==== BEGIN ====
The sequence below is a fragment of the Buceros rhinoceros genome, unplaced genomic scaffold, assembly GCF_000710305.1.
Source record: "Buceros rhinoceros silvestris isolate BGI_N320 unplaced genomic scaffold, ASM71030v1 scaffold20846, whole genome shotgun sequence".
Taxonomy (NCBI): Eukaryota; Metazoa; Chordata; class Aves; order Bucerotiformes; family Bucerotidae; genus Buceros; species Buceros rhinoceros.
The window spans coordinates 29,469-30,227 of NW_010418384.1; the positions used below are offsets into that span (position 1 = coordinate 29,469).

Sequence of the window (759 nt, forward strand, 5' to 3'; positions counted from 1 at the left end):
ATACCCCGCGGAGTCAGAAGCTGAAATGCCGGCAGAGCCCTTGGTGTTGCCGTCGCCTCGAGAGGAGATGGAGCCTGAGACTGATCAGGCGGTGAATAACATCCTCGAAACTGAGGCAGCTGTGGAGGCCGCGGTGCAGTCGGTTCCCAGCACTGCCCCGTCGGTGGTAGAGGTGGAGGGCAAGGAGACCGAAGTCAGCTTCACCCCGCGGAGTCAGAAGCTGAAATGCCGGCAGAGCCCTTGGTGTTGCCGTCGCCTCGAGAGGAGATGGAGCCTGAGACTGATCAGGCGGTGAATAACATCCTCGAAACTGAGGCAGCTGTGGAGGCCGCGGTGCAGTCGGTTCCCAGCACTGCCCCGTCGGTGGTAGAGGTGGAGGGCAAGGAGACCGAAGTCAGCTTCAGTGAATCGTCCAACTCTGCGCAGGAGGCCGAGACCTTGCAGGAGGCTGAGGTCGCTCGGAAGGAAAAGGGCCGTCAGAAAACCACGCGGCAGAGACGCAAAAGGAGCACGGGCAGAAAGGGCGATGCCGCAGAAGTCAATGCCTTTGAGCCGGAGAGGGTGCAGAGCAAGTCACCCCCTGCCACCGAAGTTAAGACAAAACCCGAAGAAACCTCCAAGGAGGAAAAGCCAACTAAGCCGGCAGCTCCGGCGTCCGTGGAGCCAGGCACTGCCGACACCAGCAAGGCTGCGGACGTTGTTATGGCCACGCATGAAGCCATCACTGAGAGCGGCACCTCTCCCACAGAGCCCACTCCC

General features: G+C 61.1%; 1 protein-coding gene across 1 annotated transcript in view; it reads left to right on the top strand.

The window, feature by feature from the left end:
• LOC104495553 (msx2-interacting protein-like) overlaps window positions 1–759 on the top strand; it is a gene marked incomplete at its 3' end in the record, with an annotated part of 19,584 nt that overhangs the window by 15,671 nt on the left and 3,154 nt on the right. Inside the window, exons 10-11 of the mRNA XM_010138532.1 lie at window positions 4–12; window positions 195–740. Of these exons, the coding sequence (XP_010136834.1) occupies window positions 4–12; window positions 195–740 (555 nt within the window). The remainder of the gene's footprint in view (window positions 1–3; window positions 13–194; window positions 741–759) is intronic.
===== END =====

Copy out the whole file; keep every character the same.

The sequence below is a fragment of the Buceros rhinoceros genome, unplaced genomic scaffold, assembly GCF_000710305.1.
Source record: "Buceros rhinoceros silvestris isolate BGI_N320 unplaced genomic scaffold, ASM71030v1 scaffold20846, whole genome shotgun sequence".
Taxonomy (NCBI): Eukaryota; Metazoa; Chordata; class Aves; order Bucerotiformes; family Bucerotidae; genus Buceros; species Buceros rhinoceros.
The window spans coordinates 29,469-30,227 of NW_010418384.1; the positions used below are offsets into that span (position 1 = coordinate 29,469).

Sequence of the window (759 nt, forward strand, 5' to 3'; positions counted from 1 at the left end):
ATACCCCGCGGAGTCAGAAGCTGAAATGCCGGCAGAGCCCTTGGTGTTGCCGTCGCCTCGAGAGGAGATGGAGCCTGAGACTGATCAGGCGGTGAATAACATCCTCGAAACTGAGGCAGCTGTGGAGGCCGCGGTGCAGTCGGTTCCCAGCACTGCCCCGTCGGTGGTAGAGGTGGAGGGCAAGGAGACCGAAGTCAGCTTCACCCCGCGGAGTCAGAAGCTGAAATGCCGGCAGAGCCCTTGGTGTTGCCGTCGCCTCGAGAGGAGATGGAGCCTGAGACTGATCAGGCGGTGAATAACATCCTCGAAACTGAGGCAGCTGTGGAGGCCGCGGTGCAGTCGGTTCCCAGCACTGCCCCGTCGGTGGTAGAGGTGGAGGGCAAGGAGACCGAAGTCAGCTTCAGTGAATCGTCCAACTCTGCGCAGGAGGCCGAGACCTTGCAGGAGGCTGAGGTCGCTCGGAAGGAAAAGGGCCGTCAGAAAACCACGCGGCAGAGACGCAAAAGGAGCACGGGCAGAAAGGGCGATGCCGCAGAAGTCAATGCCTTTGAGCCGGAGAGGGTGCAGAGCAAGTCACCCCCTGCCACCGAAGTTAAGACAAAACCCGAAGAAACCTCCAAGGAGGAAAAGCCAACTAAGCCGGCAGCTCCGGCGTCCGTGGAGCCAGGCACTGCCGACACCAGCAAGGCTGCGGACGTTGTTATGGCCACGCATGAAGCCATCACTGAGAGCGGCACCTCTCCCACAGAGCCCACTCCC

General features: G+C 61.1%; 1 protein-coding gene across 1 annotated transcript in view; it reads left to right on the top strand.

The window, feature by feature from the left end:
• LOC104495553 (msx2-interacting protein-like) overlaps window positions 1–759 on the top strand; it is a gene marked incomplete at its 3' end in the record, with an annotated part of 19,584 nt that overhangs the window by 15,671 nt on the left and 3,154 nt on the right. Inside the window, exons 10-11 of the mRNA XM_010138532.1 lie at window positions 4–12; window positions 195–740. Of these exons, the coding sequence (XP_010136834.1) occupies window positions 4–12; window positions 195–740 (555 nt within the window). The remainder of the gene's footprint in view (window positions 1–3; window positions 13–194; window positions 741–759) is intronic.